all about olive, part 1

As some of you may know, I am slowly — glacially, even — working on a book about gardening with medicinal plants. Looking out at the frost-covered garden this morning for inspiration for any  hint of green, I decided to start working on my olive (Olea europa) monograph. 


Arbequina olive (Olea europea) in flower.

Before my breakfast (which includes copious quantities of olive oil — yum!), I went looking through my physical library for something beyond olive oil. Because, really, I’m unlikely to actually press the olives from my tree. And besides, like so many other garden medicines, there’s healing value in other parts.


In olive’s case, the leaves are powerhouses of phytochemicals (more…)

Arthritic moose redefine human disease

Filed under: food as medicine,Uncategorized — Tags: , , — Orna @ 6:23 am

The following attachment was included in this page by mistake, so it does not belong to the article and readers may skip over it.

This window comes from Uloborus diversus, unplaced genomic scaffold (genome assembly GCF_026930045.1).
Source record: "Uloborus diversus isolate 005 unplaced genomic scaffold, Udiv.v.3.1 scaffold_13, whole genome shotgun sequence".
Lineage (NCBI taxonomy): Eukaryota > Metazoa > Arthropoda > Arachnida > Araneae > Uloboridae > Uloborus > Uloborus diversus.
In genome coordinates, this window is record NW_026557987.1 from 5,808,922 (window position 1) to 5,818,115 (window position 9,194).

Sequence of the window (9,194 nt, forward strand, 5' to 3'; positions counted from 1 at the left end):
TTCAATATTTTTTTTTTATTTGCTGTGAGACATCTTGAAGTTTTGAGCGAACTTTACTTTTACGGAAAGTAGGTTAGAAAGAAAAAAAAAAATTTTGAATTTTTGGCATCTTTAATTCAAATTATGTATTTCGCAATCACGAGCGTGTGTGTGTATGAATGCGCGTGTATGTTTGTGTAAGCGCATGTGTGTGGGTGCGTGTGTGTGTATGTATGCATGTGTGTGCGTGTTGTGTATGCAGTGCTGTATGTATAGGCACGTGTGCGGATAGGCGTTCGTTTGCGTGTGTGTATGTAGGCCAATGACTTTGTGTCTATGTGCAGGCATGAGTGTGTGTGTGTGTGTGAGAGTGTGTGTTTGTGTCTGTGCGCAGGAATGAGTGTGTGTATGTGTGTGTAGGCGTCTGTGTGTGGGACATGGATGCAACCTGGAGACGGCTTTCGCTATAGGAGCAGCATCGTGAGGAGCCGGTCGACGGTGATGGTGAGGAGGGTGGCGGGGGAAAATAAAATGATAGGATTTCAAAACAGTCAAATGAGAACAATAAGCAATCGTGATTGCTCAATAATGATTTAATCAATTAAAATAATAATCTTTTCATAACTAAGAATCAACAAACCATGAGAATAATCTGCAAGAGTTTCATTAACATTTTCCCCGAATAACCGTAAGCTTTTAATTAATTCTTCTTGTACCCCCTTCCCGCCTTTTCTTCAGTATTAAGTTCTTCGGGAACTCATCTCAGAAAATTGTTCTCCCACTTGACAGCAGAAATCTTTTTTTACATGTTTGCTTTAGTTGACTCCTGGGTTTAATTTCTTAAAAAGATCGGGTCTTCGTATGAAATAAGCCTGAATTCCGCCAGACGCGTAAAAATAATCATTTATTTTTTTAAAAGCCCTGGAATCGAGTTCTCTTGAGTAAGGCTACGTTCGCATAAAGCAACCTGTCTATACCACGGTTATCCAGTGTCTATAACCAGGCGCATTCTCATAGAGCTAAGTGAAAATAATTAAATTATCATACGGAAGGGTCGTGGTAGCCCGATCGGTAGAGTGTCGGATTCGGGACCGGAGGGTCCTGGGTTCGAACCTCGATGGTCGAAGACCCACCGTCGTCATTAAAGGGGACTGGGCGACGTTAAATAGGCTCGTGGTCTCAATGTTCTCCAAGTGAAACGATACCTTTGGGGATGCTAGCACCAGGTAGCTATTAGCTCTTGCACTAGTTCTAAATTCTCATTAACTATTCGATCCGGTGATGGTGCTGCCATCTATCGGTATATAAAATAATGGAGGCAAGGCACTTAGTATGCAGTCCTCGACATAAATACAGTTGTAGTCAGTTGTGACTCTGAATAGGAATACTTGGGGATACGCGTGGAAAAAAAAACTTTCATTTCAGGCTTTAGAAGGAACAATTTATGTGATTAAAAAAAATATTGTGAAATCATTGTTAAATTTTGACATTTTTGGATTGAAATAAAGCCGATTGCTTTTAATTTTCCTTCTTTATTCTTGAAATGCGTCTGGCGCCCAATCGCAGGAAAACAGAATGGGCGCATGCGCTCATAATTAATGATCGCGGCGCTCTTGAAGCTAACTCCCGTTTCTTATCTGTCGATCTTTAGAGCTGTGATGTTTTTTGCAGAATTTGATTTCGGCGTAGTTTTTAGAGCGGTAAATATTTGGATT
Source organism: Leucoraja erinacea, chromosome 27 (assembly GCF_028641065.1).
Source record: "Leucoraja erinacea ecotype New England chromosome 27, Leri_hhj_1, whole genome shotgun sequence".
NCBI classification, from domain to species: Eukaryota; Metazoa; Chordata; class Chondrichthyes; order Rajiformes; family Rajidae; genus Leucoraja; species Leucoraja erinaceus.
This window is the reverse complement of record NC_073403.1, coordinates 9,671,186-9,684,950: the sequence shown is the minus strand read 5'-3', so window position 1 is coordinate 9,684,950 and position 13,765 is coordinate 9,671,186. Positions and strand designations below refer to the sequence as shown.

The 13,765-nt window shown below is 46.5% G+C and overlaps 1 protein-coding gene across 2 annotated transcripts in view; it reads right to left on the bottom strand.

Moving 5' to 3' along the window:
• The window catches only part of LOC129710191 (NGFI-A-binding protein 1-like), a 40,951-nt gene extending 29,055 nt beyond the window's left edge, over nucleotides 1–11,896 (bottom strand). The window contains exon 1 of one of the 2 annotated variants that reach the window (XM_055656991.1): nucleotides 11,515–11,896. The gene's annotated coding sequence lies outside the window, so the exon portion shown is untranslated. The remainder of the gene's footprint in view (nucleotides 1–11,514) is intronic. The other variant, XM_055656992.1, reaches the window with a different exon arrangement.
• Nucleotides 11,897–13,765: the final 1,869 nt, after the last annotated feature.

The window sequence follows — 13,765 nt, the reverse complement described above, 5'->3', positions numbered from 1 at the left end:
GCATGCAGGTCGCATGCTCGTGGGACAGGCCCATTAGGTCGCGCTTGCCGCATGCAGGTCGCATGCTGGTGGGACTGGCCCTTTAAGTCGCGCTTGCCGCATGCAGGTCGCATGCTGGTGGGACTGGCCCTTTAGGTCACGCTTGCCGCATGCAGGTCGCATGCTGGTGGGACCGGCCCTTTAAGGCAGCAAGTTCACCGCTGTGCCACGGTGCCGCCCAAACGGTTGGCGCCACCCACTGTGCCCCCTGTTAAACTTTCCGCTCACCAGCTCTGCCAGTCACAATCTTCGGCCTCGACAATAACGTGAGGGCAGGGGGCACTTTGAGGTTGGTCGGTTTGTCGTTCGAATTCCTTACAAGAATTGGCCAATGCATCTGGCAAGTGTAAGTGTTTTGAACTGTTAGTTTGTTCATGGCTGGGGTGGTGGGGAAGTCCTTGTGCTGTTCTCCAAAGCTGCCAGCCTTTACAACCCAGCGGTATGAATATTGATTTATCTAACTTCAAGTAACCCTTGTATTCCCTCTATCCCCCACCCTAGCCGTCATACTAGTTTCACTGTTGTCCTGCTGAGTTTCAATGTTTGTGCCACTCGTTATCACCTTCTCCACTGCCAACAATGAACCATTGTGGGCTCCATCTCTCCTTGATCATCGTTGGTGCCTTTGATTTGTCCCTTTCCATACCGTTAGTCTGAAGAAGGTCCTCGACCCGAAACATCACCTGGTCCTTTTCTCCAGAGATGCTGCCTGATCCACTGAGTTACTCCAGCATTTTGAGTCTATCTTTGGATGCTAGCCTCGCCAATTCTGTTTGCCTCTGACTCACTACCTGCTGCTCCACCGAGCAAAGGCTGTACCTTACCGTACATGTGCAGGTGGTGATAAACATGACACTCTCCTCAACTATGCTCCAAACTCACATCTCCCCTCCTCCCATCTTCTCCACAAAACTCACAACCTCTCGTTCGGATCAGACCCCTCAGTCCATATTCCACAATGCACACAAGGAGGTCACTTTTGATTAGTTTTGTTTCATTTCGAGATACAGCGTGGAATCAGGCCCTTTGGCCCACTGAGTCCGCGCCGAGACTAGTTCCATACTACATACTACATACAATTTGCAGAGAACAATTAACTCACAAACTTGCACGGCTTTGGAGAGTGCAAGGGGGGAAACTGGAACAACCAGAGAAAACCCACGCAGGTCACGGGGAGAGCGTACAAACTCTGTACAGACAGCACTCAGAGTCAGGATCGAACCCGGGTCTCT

What can humans learn from moose? A lot about osteoarthrtitis, as it turns out. Moose and humans develop the degenerative joint disease in much the same ways and with most of the same symptoms. Osteoarthritis is generally considered a disease caused by the wear and tear of joints over the course of a long life. But a 50-year study of OA in the moose of Isle Royale in Lake Superior turned up an interesting nugget with implications for both species: Development of the disease correlates with malnutrition, especially in early life. Over the course of the study, researchers began seeing trends in the disease’s expression. As populations grew, and resources to support them shrank proportionately, more moose developed osteoarthritis. When there were fewer moose, presumably better fed, the disease’s prevalence abated. Ancient human remains from the onset of agriculture have shown similar arthritic changes. Scientists initially attributed this to the extra work of maintaining fields, but the moose findings suggest malnutrition during the switch to new food sources may have been the true cause. (Via ScienceDaily.)

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